Nike has furthered its evolution from sports apparel to technology company with promotion and demonstration of their new Nike FuelBand product.  This demonstration was supported through a skate park where people could try the product.  If they liked it, they could buy one across the street.

- Facebook Connect matters. Never mind the RFID Facebook Presence technology that was quietly demo’d at last week’s fMC conference (and being leveraged by Bing here in Austin).  There is overwhelming evidence that demonstrates the effectiveness of social personalization in advertising.  Advertising performs better when the consumer is part of the story: they find more meaning in it.  The top two reasons people log in to Facebook are to engage with friends/potential friends and see if there is an opportunity to express themselves by liking or commenting on something.   The top two reasons people post on Facebook are to be appreciated and to be supported. However, most brands are still in “sell” mode on Facebook and are not connecting with consumers on a more basic human level.

- Brands need to become better storytellers. They need to remember their job is to help solve a consumer’s problem – not just sell more product. Brands need to connect with consumers on their terms.

The best analogy came forward using Star Wars. If you look at the classic Hero’s Journey story structure, the consumer is the hero, looking to solve a problem, much like Luke Skywalker. To be successful, the brand, should behave like Obi Wan, and take Luke on that hero’s journey to help them achieve their goals.   If you look at strong brands like Nike and Apple, the companies have played that role in consumer’s lives.  They have enabled them to easily solve problems they could not have solved without that brand, whether it be physical fitness (Nike) or content creation (Apple).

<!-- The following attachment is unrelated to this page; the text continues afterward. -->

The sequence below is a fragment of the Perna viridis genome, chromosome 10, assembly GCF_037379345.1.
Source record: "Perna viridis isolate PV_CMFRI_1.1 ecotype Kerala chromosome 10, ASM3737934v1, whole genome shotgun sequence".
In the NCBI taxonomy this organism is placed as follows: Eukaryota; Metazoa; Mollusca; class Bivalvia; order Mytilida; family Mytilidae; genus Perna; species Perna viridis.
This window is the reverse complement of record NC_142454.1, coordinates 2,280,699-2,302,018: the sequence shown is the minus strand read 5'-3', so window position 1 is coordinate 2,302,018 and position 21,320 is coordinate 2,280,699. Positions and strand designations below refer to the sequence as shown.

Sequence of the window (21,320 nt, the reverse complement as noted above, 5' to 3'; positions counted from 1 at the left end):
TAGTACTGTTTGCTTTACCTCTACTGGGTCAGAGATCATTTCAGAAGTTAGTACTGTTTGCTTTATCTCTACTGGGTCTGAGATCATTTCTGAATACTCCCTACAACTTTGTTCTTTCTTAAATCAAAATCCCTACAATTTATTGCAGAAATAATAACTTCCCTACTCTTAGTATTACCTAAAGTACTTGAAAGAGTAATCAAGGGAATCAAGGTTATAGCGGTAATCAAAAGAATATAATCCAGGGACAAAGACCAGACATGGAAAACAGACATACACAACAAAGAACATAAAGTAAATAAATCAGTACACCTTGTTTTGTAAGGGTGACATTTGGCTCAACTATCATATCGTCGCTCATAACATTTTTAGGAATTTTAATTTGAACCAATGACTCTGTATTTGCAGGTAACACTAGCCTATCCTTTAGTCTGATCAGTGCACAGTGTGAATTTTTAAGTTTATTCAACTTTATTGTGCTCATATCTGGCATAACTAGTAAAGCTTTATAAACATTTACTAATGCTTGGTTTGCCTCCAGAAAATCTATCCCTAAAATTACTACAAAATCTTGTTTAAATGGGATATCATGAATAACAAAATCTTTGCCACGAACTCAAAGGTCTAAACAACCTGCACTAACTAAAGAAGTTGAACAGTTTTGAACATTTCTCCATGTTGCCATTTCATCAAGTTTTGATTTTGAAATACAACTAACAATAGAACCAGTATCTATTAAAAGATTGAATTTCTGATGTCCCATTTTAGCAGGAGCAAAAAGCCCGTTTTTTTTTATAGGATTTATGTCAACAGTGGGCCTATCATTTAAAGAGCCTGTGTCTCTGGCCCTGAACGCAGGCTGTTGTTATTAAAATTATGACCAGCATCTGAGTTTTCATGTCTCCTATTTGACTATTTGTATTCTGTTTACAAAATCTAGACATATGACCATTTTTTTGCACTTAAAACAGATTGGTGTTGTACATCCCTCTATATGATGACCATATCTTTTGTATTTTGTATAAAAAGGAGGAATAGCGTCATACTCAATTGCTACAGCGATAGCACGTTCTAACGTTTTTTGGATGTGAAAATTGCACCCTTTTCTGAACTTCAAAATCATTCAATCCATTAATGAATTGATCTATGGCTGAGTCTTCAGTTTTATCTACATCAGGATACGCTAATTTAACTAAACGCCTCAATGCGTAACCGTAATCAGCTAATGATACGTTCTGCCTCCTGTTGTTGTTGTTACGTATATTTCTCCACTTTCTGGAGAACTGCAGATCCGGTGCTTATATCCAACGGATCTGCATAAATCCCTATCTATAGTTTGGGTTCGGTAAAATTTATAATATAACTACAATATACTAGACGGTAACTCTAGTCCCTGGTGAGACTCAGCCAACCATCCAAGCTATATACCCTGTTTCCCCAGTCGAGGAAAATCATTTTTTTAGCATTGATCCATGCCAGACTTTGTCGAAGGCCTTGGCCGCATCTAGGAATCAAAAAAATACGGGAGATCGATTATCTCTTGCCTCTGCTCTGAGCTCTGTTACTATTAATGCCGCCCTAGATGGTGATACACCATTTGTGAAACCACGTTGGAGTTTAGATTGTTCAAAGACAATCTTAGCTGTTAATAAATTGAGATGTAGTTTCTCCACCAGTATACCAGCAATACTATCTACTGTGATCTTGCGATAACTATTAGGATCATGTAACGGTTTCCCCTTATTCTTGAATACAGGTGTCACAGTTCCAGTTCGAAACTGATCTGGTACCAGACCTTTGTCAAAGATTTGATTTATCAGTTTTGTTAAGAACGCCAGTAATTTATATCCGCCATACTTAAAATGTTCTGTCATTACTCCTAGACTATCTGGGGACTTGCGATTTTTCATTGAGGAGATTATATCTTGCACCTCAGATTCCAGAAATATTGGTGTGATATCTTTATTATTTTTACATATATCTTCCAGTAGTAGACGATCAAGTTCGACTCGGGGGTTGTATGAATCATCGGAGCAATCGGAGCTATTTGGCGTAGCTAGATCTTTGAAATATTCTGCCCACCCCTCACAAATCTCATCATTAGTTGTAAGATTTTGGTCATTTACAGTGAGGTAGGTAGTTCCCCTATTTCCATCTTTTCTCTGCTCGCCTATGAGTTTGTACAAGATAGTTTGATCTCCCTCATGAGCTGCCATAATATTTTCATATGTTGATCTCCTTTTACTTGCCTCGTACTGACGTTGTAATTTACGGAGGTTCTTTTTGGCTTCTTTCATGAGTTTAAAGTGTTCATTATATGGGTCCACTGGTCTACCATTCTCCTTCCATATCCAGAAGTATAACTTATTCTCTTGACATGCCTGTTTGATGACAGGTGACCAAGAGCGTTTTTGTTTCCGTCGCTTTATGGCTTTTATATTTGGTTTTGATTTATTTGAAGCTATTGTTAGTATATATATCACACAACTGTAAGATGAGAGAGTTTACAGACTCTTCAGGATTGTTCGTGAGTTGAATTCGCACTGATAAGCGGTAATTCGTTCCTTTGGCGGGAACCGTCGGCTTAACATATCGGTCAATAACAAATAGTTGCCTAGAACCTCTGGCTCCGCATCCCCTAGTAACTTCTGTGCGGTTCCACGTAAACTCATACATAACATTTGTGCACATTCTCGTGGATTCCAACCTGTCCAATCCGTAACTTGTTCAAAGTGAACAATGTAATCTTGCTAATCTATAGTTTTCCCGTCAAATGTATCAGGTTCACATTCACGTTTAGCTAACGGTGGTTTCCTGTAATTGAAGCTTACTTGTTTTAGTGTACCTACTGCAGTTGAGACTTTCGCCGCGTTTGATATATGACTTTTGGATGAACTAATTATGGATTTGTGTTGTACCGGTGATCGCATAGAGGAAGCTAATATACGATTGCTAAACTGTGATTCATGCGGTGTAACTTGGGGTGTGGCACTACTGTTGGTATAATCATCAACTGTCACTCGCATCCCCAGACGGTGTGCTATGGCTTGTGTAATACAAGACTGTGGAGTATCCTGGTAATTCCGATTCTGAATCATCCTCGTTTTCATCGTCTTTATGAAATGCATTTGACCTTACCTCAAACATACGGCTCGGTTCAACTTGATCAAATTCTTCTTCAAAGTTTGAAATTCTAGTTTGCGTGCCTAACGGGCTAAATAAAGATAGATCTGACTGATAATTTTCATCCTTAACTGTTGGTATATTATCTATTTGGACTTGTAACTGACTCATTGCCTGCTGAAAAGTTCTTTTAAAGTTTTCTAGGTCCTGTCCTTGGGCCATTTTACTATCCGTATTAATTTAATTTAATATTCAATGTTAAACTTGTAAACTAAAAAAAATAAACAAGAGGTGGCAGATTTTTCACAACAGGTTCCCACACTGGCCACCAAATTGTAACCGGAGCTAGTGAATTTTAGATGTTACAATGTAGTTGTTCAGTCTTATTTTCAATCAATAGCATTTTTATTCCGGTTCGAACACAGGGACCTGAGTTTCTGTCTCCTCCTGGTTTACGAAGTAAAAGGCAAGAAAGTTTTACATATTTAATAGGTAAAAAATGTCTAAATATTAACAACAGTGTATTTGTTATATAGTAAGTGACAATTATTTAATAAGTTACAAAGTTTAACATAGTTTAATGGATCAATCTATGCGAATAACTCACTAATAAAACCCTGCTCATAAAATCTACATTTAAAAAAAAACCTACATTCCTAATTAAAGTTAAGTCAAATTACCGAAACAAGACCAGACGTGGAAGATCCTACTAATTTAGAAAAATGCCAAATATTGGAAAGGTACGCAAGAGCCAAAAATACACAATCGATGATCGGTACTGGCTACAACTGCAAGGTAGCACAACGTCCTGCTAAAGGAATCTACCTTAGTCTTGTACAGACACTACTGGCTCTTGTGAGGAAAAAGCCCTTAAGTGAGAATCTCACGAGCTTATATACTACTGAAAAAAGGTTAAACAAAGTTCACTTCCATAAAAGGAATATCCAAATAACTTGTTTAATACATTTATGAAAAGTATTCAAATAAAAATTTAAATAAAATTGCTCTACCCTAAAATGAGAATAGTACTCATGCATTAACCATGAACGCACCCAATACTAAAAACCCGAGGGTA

- Brands are built on the fulfillment of brand promises, not just the promises themselves. This goes beyond just a campaign or “telling” a consumer a message.  This involves a brand being in the right place, at the right time to help a consumer solve a problem and provide a solution that is simple and convenient.

- Privacy concerns go away if the consumer feels there is a fair exchange. People will give up information about themselves, if it means they are going to receive something of equal or better value in return, whether it be savings or a pleasurable return on that exchange of information (e.g. better more customized experience).

- Mobile is more important than you think. Back to the earlier point of cultural anthropology and understanding human behavior, the smart phone is innately more important to us sub-consciously than we fully realize.  Our phone is a tool. But not a tool, like a hammer, which is an extension of our physical self.  Rather it is a tool that is an extension of our mental & emotional self.  It is access to our “tribe” or “village” in the palm of  our hands. Technology continues to recede into the background, simply & quietly getting the job done. While we get used to being able to control and improve more of our lives through one device.

All this is just a brief summary of the 24 hours of panels I was able to attend so far at SXSW.  I’m looking forward to the remainder of the conference, the conversations that will happen between panels and going back and watching the streams of the panels I couldn’t attend.

Pay attention to #sxsw on Twitter for more insights.